Saudi Aramco, the world’s biggest oil company, is set to return to the bond markets for the first time since April of last year as it seeks to fund a $75 billion dividend commitment.
The company, which hired banks including Goldman Sachs Group Inc. for the bond sale, needs to raise debt after slumping crude prices caused profit to fall by 45% in the third quarter. That’s left it unable to generate enough cash to fund the investor payouts, most of which go to the Saudi government, which needs the money to plug a widening budget deficit.
Aramco has slashed spending, cut jobs, and is considering selling some assets. Despite these efforts to conserve cash, its gearing — a measure of debt as a percentage of equity — has risen to 21.8%, above its target range of 5% to 15%.
The state-controlled energy firm, which sold shares on the Saudi stock exchange last year, will hold calls with fixed-income investors starting from Monday, according to a person familiar with the matter. A dollar deal with tranches maturing in three, five, 10, 30 and 50 years may follow, depending on investor demand, the person said.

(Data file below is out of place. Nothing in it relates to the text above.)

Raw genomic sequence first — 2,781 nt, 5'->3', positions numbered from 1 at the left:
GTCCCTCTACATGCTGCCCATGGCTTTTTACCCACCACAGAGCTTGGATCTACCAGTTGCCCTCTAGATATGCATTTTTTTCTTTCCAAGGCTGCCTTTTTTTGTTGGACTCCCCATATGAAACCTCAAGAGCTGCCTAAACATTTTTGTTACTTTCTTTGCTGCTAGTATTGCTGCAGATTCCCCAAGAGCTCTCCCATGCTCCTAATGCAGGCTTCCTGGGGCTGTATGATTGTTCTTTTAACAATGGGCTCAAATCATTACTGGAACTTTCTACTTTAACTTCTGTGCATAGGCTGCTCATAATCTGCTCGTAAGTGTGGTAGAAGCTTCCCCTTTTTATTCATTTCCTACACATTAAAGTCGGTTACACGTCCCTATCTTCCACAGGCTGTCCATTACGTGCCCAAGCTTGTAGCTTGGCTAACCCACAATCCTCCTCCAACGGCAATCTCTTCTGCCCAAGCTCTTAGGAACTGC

Aramco would look at using “all the instruments available to us,” Chief Executive Officer Amin Nasser said in June.
Aramco’s debut bond sale last year raised $12 billion and was one of the most oversubscribed debt offerings in history, attracting more than $100 billion in investor orders.
The other banks chosen by Aramco as active bookrunners for the new deal are Citigroup Inc., HSBC Holdings Plc, JPMorgan Chase & Co., Morgan Stanley and Riyadh-based NCB Capital.